“Brad was nothing but support for these victims,” Murphy said. “His intention was not just to build a good case, but really more to protect these people.”

Von Haden said most people working on crimes against children don’t do it for recognition.

“I think we all do it because we care about the victims. They mean a lot to us,” Von Haden said. Like Titone, Von Haden said the hard part of the child labor cases was worth the outcome.

“I realize the things I see, they’re terrible,” Von Haden said, “But you have to see them to try to help the victim.”

More winners

ACC member and Portsmouth resident Frank Firicano was also recognized as someone who constantly asks for ways to help the organisation.

Seven were recognized Friday by the Child Advocacy Center as Champions for Children.  Pictured left are Seabrook Detective Mike Titone, Rockingham County Senior Assistant District Attorney Megan Ryan, Elias Tyrrel-Walker of Haven, CAC Board Member Frank Firicano, Kensington Police Officer Brad Von Haden and Corissa Leonard and Stacey Parker of DCYF. [Max Sullivan/Seacoastonline]

Megan Ryan, Rockingham County’s senior assistant attorney, was recognized for being an “invaluable resource” to the CAC and the county’s multidisciplinary team.

“It’s hard to imagine our team operating the way it does without his guidance and expertise,” Murphy said. “Her bright and charming nature has made her a mentor to whom individuals from all disciplines gravitate.”

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Stacey Parker from New Hampshire Division for Children, Youth and Families, was recognized as a “truly admirable child protective services worker.” Murphy cited a case in which the victim was a girl who disclosed sexual abuse by her mother’s boyfriend, at which point her entire family turned against her.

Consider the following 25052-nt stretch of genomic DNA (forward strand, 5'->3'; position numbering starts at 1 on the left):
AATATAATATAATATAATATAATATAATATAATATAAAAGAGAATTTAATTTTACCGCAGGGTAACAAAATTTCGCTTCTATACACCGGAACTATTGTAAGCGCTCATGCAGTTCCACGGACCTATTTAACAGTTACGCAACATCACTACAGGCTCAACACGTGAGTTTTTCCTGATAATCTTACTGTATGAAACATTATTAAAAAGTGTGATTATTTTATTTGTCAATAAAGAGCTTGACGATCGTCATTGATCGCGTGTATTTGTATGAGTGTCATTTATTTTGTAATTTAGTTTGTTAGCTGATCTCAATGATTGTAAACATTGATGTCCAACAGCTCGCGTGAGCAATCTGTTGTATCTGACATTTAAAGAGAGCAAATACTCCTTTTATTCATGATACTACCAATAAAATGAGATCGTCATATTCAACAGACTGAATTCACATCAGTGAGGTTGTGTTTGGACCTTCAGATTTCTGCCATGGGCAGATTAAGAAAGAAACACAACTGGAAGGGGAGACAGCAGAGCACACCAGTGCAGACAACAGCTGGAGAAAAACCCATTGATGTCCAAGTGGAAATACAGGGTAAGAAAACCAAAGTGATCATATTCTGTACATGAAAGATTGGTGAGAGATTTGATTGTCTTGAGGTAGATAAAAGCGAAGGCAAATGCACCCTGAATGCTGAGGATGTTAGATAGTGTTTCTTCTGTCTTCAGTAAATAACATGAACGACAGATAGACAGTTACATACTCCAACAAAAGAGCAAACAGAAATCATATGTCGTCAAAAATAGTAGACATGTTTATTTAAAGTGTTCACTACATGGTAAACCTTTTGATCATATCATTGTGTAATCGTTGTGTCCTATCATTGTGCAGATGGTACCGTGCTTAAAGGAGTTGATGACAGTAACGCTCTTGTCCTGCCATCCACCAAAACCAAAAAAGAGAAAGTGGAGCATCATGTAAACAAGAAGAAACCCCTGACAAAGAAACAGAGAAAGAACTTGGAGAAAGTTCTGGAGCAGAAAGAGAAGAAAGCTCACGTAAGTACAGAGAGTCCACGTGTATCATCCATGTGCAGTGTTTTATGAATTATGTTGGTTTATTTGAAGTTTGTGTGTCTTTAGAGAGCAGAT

“It was heartbreaking for all of us at the CAC and for the investigation team to know that she (the victim) had no support, but Stacy held her own,” Murphy said.

Corissa Leonard of DCYF was honored for being a “jack of all trades” in the field of child protection, exemplifying DCYF’s mission to help families keep their children safe. Elias Tyrrel-Walker of Haven was recognized for his kind and effective presence as an advocate working with victims, handling high-pressure cases with “grace and compassion every time”.

The guest speaker at the awards ceremony was Amelia Dutton, a sexual assault survivor who worked with CAC while she brought charges against her attacker. She said the assault, which happened over the summer after she graduated from high school, left her with a ‘shell’ of herself, but the CAC helped her find it. The healing.

“Every lap someone took a little bit of my burden away,” Dutton said.

CCA Board Member Richard Sawyer also Rockingham County Sheriff’s Department the deputy chief and retired Hampton police chief, said it was important to recognize the work of those who go above and beyond.

“It’s probably one of the toughest jobs there is, not just for law enforcement, but for society as a whole,” Sawyer said. “When you see tragic things happening and the great results, because of people working hard, they should be recognized for the hard work they do.”